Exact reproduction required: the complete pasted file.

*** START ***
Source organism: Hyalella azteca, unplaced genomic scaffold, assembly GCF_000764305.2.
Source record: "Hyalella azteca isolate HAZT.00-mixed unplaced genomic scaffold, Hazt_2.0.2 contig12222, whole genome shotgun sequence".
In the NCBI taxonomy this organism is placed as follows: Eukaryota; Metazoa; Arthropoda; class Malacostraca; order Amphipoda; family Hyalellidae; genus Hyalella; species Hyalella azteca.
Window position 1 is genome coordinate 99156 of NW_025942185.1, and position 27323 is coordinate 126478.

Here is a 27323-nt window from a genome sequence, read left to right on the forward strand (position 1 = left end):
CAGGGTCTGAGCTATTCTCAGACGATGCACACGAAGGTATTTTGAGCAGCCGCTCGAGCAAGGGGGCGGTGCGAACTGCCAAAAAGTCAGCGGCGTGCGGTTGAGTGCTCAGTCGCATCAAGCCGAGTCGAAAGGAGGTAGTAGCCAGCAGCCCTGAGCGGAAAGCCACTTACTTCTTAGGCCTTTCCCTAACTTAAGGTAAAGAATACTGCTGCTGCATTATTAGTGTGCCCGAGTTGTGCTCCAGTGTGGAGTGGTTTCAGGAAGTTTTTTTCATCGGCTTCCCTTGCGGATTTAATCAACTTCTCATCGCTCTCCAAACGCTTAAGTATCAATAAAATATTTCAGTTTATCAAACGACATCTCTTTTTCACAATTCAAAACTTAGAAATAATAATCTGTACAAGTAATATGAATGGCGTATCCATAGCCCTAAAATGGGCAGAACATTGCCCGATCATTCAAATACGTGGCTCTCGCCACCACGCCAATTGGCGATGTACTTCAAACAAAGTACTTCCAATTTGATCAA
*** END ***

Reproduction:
Source organism: Hyalella azteca, unplaced genomic scaffold, assembly GCF_000764305.2.
Source record: "Hyalella azteca isolate HAZT.00-mixed unplaced genomic scaffold, Hazt_2.0.2 contig12222, whole genome shotgun sequence".
In the NCBI taxonomy this organism is placed as follows: Eukaryota; Metazoa; Arthropoda; class Malacostraca; order Amphipoda; family Hyalellidae; genus Hyalella; species Hyalella azteca.
Window position 1 is genome coordinate 99156 of NW_025942185.1, and position 27323 is coordinate 126478.

Here is a 27323-nt window from a genome sequence, read left to right on the forward strand (position 1 = left end):
CAGGGTCTGAGCTATTCTCAGACGATGCACACGAAGGTATTTTGAGCAGCCGCTCGAGCAAGGGGGCGGTGCGAACTGCCAAAAAGTCAGCGGCGTGCGGTTGAGTGCTCAGTCGCATCAAGCCGAGTCGAAAGGAGGTAGTAGCCAGCAGCCCTGAGCGGAAAGCCACTTACTTCTTAGGCCTTTCCCTAACTTAAGGTAAAGAATACTGCTGCTGCATTATTAGTGTGCCCGAGTTGTGCTCCAGTGTGGAGTGGTTTCAGGAAGTTTTTTTCATCGGCTTCCCTTGCGGATTTAATCAACTTCTCATCGCTCTCCAAACGCTTAAGTATCAATAAAATATTTCAGTTTATCAAACGACATCTCTTTTTCACAATTCAAAACTTAGAAATAATAATCTGTACAAGTAATATGAATGGCGTATCCATAGCCCTAAAATGGGCAGAACATTGCCCGATCATTCAAATACGTGGCTCTCGCCACCACGCCAATTGGCGATGTACTTCAAACAAAGTACTTCCAATTTGATCAA